“The high-profile murders make the situation spectacular,” said Dina Siegel-Rosenblitt, professor of criminology at the University of Utrecht. “But we weren’t drunk, despite what some people in the Netherlands like to say.”

Perhaps as a way to do this, Rutte appeared in public this week without a safety show.

Peter Pronk, head of a fish shop near Parliament and government agencies in The Hague, said he saw Ruth go to work last week and was not given extra security.

“He had a briefcase and a cup of coffee, like most of us do – except he was asked to take a selfie at the gate,” Pronk said.

Confused further, prosecutors in The Hague said they arrested the local council on Sunday for “suspicious behavior” towards Rutte. Although he did not link it to the threats reported in Dutch newspapers, the arrest sparked speculation that it might be related.

Councilman Arnaud van Doorn was released on Monday, according to his lawyer Anees Bomanjal, who said van Doorn was seen Sunday in places where Rutte used to be, but that it was a coincidence. Van Dorn is no longer a suspect and the case against him has been dropped, Bomanjal said on Wednesday.

For years rival drug gangs have carried out sporadic kidnappings and shootings in major Dutch cities, but recent violence has taken things to a new level, culminating in the shooting of Juli de Vries after he left the television studio. they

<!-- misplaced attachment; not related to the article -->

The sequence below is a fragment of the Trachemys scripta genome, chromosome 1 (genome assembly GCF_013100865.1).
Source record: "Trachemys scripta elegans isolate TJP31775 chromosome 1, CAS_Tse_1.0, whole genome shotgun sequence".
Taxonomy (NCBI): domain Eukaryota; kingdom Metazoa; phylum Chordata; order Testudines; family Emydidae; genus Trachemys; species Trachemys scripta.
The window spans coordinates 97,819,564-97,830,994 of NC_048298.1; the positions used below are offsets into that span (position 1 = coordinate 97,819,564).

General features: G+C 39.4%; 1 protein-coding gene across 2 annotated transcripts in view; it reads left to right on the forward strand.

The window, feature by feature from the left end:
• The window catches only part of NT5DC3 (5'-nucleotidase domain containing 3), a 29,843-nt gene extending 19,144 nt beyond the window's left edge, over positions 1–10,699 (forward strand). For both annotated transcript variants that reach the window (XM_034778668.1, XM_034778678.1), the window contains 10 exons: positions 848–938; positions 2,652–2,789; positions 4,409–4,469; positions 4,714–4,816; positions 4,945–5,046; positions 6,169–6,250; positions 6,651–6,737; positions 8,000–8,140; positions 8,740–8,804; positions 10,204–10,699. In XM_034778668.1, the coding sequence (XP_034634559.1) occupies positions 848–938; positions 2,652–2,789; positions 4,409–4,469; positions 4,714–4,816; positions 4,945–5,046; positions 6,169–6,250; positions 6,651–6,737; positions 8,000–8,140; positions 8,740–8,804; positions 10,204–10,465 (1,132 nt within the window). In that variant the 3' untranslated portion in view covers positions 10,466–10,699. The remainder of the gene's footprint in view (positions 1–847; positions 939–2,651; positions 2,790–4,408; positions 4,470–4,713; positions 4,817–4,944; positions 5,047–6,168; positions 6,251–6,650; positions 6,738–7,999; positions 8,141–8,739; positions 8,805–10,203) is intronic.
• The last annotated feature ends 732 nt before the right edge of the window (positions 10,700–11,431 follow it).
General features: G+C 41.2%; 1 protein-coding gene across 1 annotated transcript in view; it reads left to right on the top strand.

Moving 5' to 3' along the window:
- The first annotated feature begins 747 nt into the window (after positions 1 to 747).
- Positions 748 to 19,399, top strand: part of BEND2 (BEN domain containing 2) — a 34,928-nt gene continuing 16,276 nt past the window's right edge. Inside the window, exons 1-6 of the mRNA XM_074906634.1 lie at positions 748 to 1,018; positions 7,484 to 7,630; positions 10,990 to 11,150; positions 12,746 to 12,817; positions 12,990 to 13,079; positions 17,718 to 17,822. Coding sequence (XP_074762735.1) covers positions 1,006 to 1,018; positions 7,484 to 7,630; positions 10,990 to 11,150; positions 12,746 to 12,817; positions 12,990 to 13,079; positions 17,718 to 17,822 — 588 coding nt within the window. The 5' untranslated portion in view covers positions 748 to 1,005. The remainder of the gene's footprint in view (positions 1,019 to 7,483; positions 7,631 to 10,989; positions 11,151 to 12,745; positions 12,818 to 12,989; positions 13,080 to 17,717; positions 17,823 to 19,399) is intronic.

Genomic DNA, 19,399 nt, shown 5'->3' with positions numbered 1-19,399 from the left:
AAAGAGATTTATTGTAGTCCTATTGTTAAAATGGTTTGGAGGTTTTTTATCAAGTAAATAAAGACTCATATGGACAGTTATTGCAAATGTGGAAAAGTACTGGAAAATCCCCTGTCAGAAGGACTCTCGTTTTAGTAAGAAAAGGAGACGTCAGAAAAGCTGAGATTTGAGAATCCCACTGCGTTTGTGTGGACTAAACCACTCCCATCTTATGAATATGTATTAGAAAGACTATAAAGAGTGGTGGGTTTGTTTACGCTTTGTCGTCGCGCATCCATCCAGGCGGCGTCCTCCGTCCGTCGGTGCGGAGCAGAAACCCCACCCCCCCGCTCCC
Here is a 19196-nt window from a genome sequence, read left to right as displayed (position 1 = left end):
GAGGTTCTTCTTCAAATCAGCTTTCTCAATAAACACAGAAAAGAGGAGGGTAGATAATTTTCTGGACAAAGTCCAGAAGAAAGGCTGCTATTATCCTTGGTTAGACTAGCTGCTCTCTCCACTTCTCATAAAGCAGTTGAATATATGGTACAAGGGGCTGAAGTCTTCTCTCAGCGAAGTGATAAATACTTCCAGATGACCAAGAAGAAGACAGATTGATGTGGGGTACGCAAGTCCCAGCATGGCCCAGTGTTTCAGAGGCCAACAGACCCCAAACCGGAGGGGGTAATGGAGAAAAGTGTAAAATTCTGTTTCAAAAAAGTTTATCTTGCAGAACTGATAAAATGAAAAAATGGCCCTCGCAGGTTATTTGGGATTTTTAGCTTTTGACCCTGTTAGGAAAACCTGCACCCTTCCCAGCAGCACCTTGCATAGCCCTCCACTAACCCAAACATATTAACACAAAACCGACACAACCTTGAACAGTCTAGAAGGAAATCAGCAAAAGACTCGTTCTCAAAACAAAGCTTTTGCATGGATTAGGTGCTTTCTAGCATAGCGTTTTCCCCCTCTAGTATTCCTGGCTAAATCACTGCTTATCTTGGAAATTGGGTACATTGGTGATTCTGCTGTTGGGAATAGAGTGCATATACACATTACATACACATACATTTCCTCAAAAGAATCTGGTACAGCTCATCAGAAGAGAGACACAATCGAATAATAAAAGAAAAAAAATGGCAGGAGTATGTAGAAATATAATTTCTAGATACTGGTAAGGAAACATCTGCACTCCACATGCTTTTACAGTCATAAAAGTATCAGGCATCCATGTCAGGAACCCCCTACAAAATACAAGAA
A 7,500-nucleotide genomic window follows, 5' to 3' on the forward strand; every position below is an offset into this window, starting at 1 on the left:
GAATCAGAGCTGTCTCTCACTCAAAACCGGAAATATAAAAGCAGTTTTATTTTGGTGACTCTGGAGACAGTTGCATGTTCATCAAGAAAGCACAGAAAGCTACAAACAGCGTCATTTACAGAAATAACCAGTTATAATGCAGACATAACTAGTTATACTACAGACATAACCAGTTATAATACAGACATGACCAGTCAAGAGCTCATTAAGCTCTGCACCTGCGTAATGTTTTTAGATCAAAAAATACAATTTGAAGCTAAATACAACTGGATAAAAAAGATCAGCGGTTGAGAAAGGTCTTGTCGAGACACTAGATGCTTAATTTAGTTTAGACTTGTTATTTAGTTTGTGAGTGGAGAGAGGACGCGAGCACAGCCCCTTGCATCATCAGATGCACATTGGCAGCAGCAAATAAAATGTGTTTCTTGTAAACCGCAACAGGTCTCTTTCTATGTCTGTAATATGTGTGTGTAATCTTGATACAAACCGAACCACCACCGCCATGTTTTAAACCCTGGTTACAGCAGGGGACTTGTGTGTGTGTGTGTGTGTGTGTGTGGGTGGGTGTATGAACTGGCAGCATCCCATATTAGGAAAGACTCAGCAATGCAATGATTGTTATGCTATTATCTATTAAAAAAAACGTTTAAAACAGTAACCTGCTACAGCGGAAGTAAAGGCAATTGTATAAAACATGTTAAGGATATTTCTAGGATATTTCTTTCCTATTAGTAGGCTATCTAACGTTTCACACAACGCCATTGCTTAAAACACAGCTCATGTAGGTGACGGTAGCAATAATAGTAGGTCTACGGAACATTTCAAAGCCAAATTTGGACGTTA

Mr de Vries also suggested a prime witness in the ongoing case in which 17 people, including Riduan Tagi, the alleged leader of a drug trafficking organization, were charged with murder and homicide between 2015 and the incident. and 2017

De Vries was killed after Derk Wirsum, a lawyer for the same witness, was murdered in Amsterdam in 2019. The witness’ brother was shot dead in 2018.

“The liquidation threshold appears to be lower today than ever before,” prosecutors said, describing the killings as part of a “well-oiled killing machine.”

In an operation launched last year, Dutch police destroyed several cocaine laboratories, arrested dozens of suspects and seized large quantities of cocaine.

One reason for the increase in drug trafficking through the Netherlands is that smugglers in Latin America rely primarily on shipping containers to ship cocaine to Europe, making Rotterdam the continent’s largest port and other large container. Ports such as Antwerp in Belgium and Hamburg in Germany.

“Cocaine travels with bananas and coffee, like traditional Latin American goods that come through ports in Northern Europe,” said Leticia Paoli, professor of criminology at KU Leuven, a Belgian university.

Europol and the United Nations Office on Drugs and Crime warn that the booming European cocaine market, which is more lucrative than the United States, has led to an increase in killings, shootings, kidnappings and torture, among others. have suggested.

Analysts say this has marginalized Dutch law enforcement agencies.

“Everyone in Dutch law enforcement is wondering where it will end up and how it will go,” said Jan Mees, crime reporter for NRC Handelsblad, which deals with drug trafficking in the Netherlands.